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About Hemingford herald. (Hemingford, Box Butte County, Neb.) 1895-190? | View Entire Issue (Aug. 30, 1895)
THINGS WENT WRONG
AND SO THE DATTLE OF LIFE
. WAS GIVEN UP.
A Prominent Jintne Mnn of St. ,Toeih
Mo ISccorncfT Disheartened nml Dc
pondont Over DuvlueM llnioracs anil to
Kml Trouble ltenort to l'olion nml
I'lttol Ho lle tu n Hath Tub A
Leader In Society.
Dentil at Ills Own Hands.
Kansas City, Mo., Aug. 24. J. W
'Walker, n prominent business man of
St. Joseph, Mo., committed sulctdo in
Ills room at tho Midland hotel some
tiuio yesterday. He eanio to the ho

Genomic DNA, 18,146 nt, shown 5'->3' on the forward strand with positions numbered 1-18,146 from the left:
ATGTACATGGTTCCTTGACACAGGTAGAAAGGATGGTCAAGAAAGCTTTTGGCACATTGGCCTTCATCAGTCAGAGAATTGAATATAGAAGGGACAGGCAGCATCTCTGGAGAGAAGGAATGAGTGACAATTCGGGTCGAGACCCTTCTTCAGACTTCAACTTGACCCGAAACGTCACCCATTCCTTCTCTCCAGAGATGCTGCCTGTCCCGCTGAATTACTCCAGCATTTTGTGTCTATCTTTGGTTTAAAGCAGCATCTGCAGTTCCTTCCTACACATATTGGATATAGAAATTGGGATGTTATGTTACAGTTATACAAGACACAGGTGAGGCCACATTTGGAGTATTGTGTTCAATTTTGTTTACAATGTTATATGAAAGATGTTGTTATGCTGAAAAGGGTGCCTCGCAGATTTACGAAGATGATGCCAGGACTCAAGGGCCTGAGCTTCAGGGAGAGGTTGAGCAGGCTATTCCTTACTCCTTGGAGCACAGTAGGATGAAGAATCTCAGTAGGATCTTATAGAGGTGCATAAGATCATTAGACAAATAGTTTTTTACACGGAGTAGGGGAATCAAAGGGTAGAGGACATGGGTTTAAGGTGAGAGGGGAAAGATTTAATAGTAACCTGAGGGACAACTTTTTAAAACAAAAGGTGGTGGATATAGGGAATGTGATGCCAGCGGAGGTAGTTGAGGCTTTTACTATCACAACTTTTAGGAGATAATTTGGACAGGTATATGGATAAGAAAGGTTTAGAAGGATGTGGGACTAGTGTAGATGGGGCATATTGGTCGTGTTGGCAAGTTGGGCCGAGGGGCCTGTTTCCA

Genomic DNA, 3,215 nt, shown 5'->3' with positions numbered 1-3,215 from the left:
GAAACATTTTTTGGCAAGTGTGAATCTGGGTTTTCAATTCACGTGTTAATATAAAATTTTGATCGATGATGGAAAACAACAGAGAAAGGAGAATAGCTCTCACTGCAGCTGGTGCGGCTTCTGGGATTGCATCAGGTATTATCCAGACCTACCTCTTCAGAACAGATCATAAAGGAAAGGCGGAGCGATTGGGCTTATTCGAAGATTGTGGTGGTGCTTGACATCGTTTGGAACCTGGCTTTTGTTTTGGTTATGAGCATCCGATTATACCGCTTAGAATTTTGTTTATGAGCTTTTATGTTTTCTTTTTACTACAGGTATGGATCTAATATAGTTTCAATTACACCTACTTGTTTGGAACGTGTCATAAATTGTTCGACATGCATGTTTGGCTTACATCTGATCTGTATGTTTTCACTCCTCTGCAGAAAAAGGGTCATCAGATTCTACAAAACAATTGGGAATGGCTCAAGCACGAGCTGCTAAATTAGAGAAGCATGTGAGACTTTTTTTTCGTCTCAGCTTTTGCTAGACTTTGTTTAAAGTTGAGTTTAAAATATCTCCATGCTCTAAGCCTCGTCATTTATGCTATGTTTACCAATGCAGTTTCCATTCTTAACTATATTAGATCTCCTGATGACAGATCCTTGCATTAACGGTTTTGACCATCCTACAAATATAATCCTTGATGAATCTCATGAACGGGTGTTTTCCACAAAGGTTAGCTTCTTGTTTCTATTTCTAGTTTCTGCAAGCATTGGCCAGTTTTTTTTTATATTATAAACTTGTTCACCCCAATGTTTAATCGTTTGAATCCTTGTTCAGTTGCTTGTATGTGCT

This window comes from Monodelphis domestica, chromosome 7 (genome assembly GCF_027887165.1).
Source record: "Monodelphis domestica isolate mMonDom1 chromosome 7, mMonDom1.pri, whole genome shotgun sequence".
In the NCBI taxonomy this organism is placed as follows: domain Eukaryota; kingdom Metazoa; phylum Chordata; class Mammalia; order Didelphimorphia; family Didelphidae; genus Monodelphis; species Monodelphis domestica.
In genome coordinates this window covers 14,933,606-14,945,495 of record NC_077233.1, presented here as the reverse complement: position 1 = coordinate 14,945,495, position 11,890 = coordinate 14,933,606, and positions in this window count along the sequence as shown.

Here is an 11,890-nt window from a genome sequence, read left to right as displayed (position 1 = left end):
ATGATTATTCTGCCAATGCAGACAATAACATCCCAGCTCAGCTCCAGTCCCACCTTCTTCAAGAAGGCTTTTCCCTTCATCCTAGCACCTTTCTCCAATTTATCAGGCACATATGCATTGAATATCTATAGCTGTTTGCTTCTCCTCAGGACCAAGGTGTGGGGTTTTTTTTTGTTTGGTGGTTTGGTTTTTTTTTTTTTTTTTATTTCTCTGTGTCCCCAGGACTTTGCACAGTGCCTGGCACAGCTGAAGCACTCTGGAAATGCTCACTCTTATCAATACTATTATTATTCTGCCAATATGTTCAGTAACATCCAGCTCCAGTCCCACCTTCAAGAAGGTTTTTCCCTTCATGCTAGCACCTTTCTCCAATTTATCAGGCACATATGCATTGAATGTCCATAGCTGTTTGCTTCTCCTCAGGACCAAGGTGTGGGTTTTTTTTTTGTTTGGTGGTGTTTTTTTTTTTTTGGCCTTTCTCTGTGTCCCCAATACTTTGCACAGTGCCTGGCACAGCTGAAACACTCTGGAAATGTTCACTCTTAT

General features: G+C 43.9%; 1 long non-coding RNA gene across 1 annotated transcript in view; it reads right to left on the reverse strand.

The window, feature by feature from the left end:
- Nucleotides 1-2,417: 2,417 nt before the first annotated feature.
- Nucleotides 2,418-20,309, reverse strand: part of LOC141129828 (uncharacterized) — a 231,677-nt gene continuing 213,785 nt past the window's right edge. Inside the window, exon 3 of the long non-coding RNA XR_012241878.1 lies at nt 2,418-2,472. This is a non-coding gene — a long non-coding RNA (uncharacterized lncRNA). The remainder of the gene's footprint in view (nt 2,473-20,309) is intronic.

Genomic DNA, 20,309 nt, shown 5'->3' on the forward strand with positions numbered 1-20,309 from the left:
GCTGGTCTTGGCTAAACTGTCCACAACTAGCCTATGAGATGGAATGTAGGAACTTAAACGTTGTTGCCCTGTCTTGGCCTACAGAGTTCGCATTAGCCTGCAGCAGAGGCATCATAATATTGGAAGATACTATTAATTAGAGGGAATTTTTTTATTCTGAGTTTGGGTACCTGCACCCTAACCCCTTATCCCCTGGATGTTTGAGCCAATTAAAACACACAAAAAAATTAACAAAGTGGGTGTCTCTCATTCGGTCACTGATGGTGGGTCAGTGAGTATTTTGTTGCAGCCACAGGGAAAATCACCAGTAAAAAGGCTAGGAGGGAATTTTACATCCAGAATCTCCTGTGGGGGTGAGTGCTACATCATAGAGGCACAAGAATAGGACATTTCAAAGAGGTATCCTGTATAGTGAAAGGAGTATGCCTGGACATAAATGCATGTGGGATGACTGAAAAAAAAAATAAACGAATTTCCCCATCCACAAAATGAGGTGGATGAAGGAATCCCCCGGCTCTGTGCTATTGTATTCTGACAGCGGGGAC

tol about 10 o'clock yesterday morning,
registered and wont directly to his
room. Nothing more was seen of htm
until 10 o'clock this forenoon, when
the door of his room was forced and
he was fotind dead. From all indica
tions ho had taken a large doio of car
bolic acid and then shot himself be
hind the right ear with a 38-caliber
On a dresser, at the foot of tho bath
tub. sat an empty glass and a bottle,
which had contained carbolic acid.
Mr. Walker's clothes were on tho lloor
by the bath tub, while ho reposed in
tho tub on his back. A pistol la' at
his right side. There was an ugly
wound just behind his right ear. His
lips were blackened by being burned
Dr. V. S. "Wheeler, deputy coroner,
who viewed tho body, gave it as his
opinion that Walker first took the car
bolic acid and then shot himself.
Mr. Walker was u brother of S. A.
Walker, who was cashier for tho
Schuster & Hnx bank, which failed
about one year ago. lie became trus
tee for the Schuster estate nnd was a